Rumble in the Bronx (1994)
Rumble in the Bronx was not Jackie Chan's first American movie. He was showing up in the Cannonball Run movies as far back as the early '80s. In fact, Rumble in the Bronx is not even an American movie, despite purporting to take place in New York (it does not) and featuring an almost all non-Asian cast. It's actually a Chinese film released in its native country as Hong faan kui, but was picked up by New Line, trimmed down slightly and given a new English language dub in order to be Chan's "breakthrough" American movie. Amazingly, it worked; the movie was a hit and Chan became a star in the U.S.
I get it, too. As an introduction to Jackie Chan, the movie is effective. He gets to play the best kind of Jackie Chan character (almost the only kind): the decent guy trying to do good, fighting only in self defense. More than that, though, it was the way he fought that made the movie a success in America. This was 1994, and not every single movie featured kung-fu. It was before Crouching Tiger, Hidden Dragon. Before The Matrix. Before fucking Charlie's Angels. Mainstream audiences who took a chance and went out to see Rumble in the Bronx in 1994 had likely never seen anyone move or fight the way Jackie Chan does. It's breathtaking. It's awesome. And he deserved to become a star because of it.
That's good, because as a movie, Rumble in the Bronx is pretty terrible.
Jackie plays Keung, a Hong Kong cop who comes to New York for the wedding of his uncle Bill, a shop owner who has recently sold his grocery store. When a street gang begins terrorizing the new owner, Keung steps in and stops them, essentially painting a target on his back. To make matters worse, one of the gang members has gotten wrapped up in some diamond smuggling with the mob; when the diamonds wind up in the seat cushion of wheelchair-bound kid Danny (Morgan Lam), Leung has to protect both him and his sister, Nancy (Françoise Yip), a model and sometimes stripper who just happens to be part of the street gang, too.
Not one thing is convincing about the New York of Rumble in the Bronx. The movie was shot in Vancouver, and it shows. The set decorators appear to have learned everything they know about cities from watching Teenage Mutant Ninja Turtles cartoons. The gang members look and act like extras from Tromaville. It is one of the ugliest, tackiest movies ever made that wasn't really trying to deliberately be ugly and tacky. The dubbing, apparently commissioned by New Line before releasing the movie in the States, is downright weird; here you have English-speaking actors saying their lines in English, but all of their voices have been dubbed by some truly awful voiceover actors (at least Jackie Chan gets to do his own lines). Danny, the kid in the wheelchair, is dubbed in a way that makes him sound like either a little girl or Bob from Lucio Fulci's The House by the Cemetery. If you've seen that movie, you know exactly what I'm talking about. No one forgets Bob. At any rate, all of these weird choices give the whole thing a weird, alien quality in which we recognize all of the pieces but none of them add up.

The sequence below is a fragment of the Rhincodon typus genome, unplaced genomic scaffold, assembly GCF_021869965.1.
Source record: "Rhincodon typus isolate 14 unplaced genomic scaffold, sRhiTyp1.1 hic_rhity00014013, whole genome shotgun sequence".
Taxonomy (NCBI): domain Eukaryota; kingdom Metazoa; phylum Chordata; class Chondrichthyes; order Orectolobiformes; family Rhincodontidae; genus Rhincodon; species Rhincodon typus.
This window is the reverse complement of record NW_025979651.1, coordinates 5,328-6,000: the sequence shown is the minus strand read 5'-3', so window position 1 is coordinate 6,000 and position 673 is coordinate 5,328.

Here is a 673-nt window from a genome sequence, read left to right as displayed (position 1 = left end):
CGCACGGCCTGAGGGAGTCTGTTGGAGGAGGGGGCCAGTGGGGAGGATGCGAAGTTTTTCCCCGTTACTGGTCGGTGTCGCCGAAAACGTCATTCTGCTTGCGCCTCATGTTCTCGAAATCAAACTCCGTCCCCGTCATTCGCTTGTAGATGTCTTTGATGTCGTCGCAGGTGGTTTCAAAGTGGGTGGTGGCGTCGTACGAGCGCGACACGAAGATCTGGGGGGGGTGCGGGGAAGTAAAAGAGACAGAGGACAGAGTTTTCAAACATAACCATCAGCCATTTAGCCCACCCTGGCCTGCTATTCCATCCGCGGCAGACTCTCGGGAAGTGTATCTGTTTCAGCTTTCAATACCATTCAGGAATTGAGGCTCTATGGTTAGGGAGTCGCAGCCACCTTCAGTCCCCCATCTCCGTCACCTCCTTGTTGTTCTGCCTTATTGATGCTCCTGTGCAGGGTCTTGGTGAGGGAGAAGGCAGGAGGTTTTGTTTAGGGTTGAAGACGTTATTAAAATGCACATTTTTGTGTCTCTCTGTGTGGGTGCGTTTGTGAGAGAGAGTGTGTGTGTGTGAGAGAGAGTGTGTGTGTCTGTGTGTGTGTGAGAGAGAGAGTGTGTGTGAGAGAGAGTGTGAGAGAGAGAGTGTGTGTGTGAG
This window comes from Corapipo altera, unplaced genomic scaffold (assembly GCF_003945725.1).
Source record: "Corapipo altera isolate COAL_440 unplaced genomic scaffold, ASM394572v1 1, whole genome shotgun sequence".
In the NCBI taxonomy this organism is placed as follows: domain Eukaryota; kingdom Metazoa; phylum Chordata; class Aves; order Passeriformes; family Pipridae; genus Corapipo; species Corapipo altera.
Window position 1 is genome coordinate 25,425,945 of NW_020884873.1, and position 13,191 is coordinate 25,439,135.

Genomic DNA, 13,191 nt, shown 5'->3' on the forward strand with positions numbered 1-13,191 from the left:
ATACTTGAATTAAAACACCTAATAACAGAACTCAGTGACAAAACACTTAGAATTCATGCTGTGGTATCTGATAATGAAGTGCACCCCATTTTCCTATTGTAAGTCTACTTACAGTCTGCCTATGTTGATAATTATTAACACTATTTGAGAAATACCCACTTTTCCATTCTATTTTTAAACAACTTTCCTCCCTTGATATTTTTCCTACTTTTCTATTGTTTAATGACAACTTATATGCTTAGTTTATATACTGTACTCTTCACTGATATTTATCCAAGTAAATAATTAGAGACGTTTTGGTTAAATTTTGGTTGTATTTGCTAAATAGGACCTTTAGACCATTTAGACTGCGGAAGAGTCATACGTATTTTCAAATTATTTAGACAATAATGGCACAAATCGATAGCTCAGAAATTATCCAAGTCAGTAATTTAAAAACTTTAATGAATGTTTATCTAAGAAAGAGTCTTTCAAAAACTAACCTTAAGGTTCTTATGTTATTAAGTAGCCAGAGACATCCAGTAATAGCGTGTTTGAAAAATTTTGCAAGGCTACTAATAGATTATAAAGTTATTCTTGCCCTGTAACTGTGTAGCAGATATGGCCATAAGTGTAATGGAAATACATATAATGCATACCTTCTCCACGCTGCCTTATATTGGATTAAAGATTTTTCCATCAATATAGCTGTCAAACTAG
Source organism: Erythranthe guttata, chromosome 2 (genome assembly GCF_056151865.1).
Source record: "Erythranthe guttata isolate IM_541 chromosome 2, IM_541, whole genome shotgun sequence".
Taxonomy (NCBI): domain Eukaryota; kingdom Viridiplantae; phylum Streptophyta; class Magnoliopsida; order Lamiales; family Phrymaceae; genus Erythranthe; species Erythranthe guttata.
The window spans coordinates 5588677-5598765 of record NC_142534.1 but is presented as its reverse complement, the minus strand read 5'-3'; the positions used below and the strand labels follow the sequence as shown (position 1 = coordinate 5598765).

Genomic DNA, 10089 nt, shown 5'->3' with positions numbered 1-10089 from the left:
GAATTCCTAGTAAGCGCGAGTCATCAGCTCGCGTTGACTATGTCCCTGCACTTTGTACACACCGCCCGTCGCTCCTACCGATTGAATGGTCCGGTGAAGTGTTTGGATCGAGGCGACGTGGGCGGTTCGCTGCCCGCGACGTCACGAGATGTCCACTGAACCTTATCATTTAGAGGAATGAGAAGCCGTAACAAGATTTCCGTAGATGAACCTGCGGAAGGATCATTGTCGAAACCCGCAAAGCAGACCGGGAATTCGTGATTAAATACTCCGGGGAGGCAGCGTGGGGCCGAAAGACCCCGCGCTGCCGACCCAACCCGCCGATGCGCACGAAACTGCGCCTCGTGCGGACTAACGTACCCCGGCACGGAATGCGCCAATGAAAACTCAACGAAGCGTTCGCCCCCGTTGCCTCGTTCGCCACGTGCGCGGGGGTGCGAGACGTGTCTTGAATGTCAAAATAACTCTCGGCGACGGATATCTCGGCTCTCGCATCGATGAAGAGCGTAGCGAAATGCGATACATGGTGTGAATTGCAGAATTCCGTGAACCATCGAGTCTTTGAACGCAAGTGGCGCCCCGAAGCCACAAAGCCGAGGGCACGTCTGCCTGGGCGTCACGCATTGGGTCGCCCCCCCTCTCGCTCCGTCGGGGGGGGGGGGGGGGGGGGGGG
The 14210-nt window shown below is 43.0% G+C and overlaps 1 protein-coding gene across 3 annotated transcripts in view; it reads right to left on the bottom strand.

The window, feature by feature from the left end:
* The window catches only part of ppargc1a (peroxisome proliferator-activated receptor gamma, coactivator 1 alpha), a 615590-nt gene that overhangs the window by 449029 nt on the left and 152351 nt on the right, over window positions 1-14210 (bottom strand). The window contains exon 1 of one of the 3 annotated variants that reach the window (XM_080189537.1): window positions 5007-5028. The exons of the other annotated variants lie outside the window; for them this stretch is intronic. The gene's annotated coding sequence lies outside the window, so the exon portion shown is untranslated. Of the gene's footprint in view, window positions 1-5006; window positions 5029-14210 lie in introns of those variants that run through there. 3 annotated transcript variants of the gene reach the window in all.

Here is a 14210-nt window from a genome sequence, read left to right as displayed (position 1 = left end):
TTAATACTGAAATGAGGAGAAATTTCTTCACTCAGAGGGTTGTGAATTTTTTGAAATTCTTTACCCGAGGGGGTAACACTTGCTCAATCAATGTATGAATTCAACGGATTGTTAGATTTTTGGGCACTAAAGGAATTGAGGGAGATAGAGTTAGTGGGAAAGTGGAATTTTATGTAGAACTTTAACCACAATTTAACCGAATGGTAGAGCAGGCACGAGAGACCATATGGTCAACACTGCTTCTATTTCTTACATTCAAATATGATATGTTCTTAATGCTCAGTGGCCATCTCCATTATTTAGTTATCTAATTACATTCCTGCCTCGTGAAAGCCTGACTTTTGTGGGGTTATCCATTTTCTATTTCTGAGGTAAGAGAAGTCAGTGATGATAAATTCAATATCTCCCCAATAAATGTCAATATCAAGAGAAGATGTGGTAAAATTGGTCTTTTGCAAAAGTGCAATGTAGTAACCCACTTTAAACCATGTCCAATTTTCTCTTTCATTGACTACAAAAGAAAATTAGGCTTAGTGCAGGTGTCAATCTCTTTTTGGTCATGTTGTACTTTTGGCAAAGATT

Though he had been playing a version of the same character for years in his Chinese films, Rumble in the Bronx pretty much cemented the "Jackie Chan" persona for American audiences. He gets compared to silent comedians like Buster Keaton a lot, and with good reason: his appeal is all about physical grace and his ability to wow audiences with his ability to perform amazing stunts inside of rapidly escalating situations. And, like Keaton, he wears one face through these physical feats -- only instead of the Keaton stoneface, it's a look of worry. That expression has always been my favorite thing about Jackie Chan; even when he's hitting someone, his face is preemptively apologizing for it. Some of the best scenes in his American output don't even involve fighting, like the sequence in the first Rush Hour where he's trying to catch all of the priceless vases before they smash on the floor. That's pure Keaton/Chaplin, and his trademark look of worry has never been put to better use. There's nothing in Rumble in the Bronx that overtly comic, even though there are comedic overtones to the whole movie. In fact, it's jarring to realize that the movie is rated R, something I only remember when we get to the scene in which a gang member is stuffed into a wood chipper; otherwise, it's pretty tame.